Loach himself is a very well respected film-maker. A few years ago when Cameron was infesting Downing Street, he made I, Daniel Blake, about how the DWP persecuted and maltreats the unemployed. Before then, he made Dirty, Pretty Things, about the despised underclass of immigrants who do the dirty jobs we don’t want, like office cleaners. But he’s best known for his film Kes, about a lad from a deprived northern working class community and his relationship with a kestrel. There has been a storm of protest against Loach’s purge on Twitter, and one of those posting was a teacher in a comprehensive school in one of the towns devastated by Thatcher’s pit closures. He describes the electrifying effect it had when it was shown to the schoolkids. Kes is one of the classics of British cinema. It has been shown on Channel 4, when that channel still took seriously its original founding mission of providing alternative programming. I think the DVD of the film is released by the British Film Institute.

Loach’s social realism isn’t to everyone’s taste, and I can’t say that his films really appeal to me. But he is a major figure in British cinema, and his purging by Starmer shows the latter’s utter contempt for the cultural sector. It seems intended to show that it doesn’t matter who the victim is, nor how important or respected they are in the arts, Starmer will throw them out. This will be taken as a threat by other left-wing film makers, theatre producers and directors. Who will be very justified in asking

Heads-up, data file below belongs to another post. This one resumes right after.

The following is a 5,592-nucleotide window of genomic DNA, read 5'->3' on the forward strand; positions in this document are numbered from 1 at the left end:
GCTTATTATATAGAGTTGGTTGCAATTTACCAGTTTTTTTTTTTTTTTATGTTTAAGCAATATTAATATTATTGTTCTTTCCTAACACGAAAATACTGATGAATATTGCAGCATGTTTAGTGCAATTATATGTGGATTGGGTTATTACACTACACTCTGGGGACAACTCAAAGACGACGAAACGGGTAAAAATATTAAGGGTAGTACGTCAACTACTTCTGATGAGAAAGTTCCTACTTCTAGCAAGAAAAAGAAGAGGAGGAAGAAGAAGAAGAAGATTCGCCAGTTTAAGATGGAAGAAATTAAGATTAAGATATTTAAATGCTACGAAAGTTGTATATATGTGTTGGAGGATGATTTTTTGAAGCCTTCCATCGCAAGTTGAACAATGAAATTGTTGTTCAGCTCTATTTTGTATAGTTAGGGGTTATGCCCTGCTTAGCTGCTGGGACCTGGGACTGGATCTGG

“Is Starmer a fit person to run the country?”

Back in the 1980s there was an episode of Yes, Prime Minister, in which Hacker is irritated when the National Theatre, or a fictional version thereof, stages a play lampooning his administration. In revenge, and in order to secure their compliance, he threatens to close their premises down, turning them once again into ‘strolling players’ as in Shakespeare’s time. People in the arts may well be wondering if this is how Starmer intends to treat any dissent on their part, by closing them down or depriving them of funding or finding some other way to discredit and silence them.

This is not just an attack on one man. It is a symbolic warning to other major figures in the arts.

Free speech is under attack in the UK from the Tories, who wish to ban all forms of public protest if they get the chance.

And Starmer seems determined to extend this silencing to movies and the arts.

Radical Balladry and Tunes for Toilers: Diggers’ Song